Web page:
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Traumatic brain injury in veterans precursor to Alzheimer's

Navy veteran says 'mind erasure' created traumatic brain injury
Jim Leer
Posted at 10:05 AM, Jan 03, 2022
and last updated 2022-01-03 19:14:13-05

CINCINNATI — What happened on an island in the middle of the Pacific Ocean that Jim Leer says caused a mind erasure technique to be used on him and others aboard the USS Maddox?

Leer served as a radioman on the U.S.S. Maddox, knowing pretty much everything going on within every operation — often way ahead of the other sailors. For example, Leer said he remembers when the coordinates came across the airwaves for the ship’s next encounter in July 1969.

“That was the wildest bunch of traffic shooting back between us, the Pentagon and the National Security Agency,” Leer said.

Leer said the coordinates were passed on to his executive officer who, after checking the maps himself, came back to Leer and his fellow radio operators.

“You guys sure about this because there's nothing on our map there,” Leer said he remembers being asked.

He’s careful not to go into too much detail about what they encountered on the small island as he has obvious concerns government black suits will be knocking on his door.

Leer said the crew on board of the Maddox were ordered to their quarters and were not allowed to look outside. Those who were involved or had information, he said, had a mind erasure technique used to attempt to eradicate the event from their minds.

“One of the areas of my brain where a lot of it was affected, it's affected my ability to remember my kids growing up,” Leer said. “That's what's really so tough. I found a picture album and I was looking through that, I just started crying. I could not remember any of that.”

The VA requires corroborating evidence to help with service-connected claims, but Leer said proving what he went through became a major challenge as the event was not documented.

“The VA asked me multiple times, you know, did anybody else on the Maddox have memory problems or whatever,” Leer said.

As for the incident Jim Leer experienced, we may have to wait until someone within the small group involved who is still living writes about it. WCPO checked for the USS Maddox ship logs from that period along with other ship activity data and found no record within the National Archives.

Jim and his wife say PET scans and some medical documentation submitted over the years tied to his brain injury have disappeared without a trace. While they were able to corroborate the story enough to satisfy the VA to get benefits, the information does not go any further than that.

The memory issues were ultimately classified as a traumatic brain injury, or TBI, and Leer said the VA approved benefits after what was a lengthy process. Now, he’s diagnosed with Alzheimer’s, believed to be a direct result of the TBI.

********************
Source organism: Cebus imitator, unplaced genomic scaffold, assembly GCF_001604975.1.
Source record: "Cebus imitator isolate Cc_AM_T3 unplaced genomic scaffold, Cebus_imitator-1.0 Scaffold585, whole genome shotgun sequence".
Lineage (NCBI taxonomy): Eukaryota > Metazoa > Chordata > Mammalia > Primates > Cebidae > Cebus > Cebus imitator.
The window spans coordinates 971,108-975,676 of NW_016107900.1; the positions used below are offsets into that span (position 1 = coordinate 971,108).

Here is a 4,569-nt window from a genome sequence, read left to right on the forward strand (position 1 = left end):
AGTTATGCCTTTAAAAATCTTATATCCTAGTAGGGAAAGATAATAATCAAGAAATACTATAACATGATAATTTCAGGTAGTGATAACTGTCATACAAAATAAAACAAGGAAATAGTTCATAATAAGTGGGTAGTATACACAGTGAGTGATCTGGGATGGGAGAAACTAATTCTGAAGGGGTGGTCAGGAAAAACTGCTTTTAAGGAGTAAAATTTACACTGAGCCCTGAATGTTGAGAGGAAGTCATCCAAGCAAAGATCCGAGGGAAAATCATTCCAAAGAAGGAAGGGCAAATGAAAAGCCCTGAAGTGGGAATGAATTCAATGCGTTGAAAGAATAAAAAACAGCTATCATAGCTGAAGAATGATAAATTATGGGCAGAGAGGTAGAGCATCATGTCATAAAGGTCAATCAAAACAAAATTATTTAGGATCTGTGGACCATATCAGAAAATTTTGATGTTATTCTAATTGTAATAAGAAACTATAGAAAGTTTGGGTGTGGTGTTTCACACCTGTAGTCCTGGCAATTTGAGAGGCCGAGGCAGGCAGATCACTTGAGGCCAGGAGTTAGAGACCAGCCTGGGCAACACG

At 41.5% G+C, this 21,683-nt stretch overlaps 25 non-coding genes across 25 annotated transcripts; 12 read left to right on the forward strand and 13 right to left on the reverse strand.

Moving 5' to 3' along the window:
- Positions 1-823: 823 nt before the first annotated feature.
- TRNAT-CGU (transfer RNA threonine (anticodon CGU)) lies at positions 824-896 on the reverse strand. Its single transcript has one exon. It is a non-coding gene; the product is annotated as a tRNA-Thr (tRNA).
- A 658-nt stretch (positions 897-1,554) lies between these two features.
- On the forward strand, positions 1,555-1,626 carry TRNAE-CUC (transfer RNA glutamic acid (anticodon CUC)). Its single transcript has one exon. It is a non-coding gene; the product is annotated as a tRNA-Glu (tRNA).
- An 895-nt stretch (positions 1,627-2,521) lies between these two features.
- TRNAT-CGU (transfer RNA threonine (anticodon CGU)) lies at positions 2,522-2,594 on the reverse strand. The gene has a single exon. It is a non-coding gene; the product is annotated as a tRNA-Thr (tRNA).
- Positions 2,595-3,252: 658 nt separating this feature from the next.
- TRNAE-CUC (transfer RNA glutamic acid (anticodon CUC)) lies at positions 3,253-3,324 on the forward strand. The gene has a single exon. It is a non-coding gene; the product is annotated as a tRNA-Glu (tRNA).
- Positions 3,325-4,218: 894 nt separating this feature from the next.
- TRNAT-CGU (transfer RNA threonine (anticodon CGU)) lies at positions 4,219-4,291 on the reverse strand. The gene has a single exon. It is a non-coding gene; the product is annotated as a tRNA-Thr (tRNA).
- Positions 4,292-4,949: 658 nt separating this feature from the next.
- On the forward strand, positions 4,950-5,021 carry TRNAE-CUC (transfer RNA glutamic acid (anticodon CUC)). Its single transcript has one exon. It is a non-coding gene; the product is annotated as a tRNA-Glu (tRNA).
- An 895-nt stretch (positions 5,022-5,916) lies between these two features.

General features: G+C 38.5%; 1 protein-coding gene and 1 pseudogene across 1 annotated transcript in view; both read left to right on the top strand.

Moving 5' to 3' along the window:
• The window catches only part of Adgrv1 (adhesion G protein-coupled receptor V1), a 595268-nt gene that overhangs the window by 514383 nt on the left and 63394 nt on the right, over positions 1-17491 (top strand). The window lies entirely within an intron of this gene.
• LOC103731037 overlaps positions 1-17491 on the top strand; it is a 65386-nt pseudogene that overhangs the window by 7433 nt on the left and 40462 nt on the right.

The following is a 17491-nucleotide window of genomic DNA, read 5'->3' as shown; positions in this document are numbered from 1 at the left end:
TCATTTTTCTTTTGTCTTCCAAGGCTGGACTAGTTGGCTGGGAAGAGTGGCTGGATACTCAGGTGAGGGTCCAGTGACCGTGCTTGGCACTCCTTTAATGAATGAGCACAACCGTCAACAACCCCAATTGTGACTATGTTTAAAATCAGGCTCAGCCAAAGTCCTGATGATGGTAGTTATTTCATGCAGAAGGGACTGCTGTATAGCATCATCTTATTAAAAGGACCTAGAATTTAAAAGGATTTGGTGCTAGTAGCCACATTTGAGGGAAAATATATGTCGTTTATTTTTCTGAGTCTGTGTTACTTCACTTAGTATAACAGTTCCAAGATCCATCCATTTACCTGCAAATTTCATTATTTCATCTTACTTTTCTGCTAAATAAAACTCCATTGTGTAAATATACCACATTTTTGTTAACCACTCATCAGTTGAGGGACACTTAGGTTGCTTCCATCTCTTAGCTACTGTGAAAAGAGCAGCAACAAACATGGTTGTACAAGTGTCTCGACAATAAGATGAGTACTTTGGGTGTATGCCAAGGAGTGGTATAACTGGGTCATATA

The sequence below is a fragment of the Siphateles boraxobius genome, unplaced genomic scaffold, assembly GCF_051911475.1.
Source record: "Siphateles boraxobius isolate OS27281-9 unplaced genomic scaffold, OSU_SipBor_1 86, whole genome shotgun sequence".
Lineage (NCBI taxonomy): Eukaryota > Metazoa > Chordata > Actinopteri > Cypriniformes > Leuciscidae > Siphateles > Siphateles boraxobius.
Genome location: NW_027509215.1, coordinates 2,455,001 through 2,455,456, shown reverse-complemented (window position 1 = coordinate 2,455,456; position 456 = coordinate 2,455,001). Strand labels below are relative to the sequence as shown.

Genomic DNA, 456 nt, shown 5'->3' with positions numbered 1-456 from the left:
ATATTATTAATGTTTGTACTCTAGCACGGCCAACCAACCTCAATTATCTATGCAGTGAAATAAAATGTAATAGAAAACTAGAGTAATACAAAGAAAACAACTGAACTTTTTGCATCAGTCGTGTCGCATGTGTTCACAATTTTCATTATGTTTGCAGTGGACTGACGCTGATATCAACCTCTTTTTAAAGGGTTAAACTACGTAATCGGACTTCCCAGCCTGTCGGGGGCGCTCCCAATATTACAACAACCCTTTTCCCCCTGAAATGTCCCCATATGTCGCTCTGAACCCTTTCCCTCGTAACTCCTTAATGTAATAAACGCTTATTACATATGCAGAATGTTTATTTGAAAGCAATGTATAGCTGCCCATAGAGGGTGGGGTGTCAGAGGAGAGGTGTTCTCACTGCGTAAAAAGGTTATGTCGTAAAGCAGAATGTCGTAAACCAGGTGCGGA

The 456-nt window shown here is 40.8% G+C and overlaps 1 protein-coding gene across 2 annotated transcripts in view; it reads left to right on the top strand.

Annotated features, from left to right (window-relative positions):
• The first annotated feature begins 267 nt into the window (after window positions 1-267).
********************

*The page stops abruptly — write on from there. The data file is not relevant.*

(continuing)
“What we have found is that veterans who have TBI and also post-traumatic stress disorder have a 60% increased risk of developing Alzheimer's disease,” said Melissa Dever, program director of the Alzheimer's Association in Cincinnati.

Dever said the personality changes within those with a TBI and/or PTSD can evolve, and when they do, the veteran and their family may not see the changes as a sign of Alzheimer’s.

“They're thinking, well, they're stressed, they're, you know, maybe they've been sick, and so we make all of these excuses and don't always recognize those early signs,” Dever said.

For Leer’s wife, Donna, that’s exactly what she thought when her husband began to change behavior.

“There were times when he would come from one part of the house to the other end, I would be there with my sons or something, and he would just stand there in a doorway. And we said, 'Well, what? Did you have a question,'" she explained. She says he would look confused and say, ‘I don't know.’ It's like that was the very beginning, but at that time, we couldn't identify what it was. We just thought it was a sporadic kind of, you know, he's just not feeling good, or he's tired or whatever.”

She found getting educated more about the disease has helped her and her family better understand what is going on with Leer's journey with Alzheimer’s.

Dever said it is important for veterans with a TBI or PTSD to ask for a cognitive test to create a baseline measurement to compare with as time goes on.

“Keep very detailed notes about what you're seeing so that when you go to that appointment, you can articulate exactly the changes that you're seeing, rather than just saying, 'Well, I'm seeing some differences.' You can really state what those differences are to say, 'I want to be tested to ensure,'” Dever said.

She emphasizes that educating yourself about the disease can benefit everyone and that their office can do a family care plan for free.

“We have been working with the Cincinnati VA more and more because of this very issue, and then also we cover Ross County in Chillicothe, Ohio, and we've been working with that VA as well,” she said.

Those interested in further details can call her office at 1-800-272-3900 or go to alz.org/Cincinnati for more information.

If you have a veteran story to tell in your community, email homefront@wcpo.com. You also can join the Homefront Facebook group, follow Craig McKee on Facebook and find more Homefront stories here.

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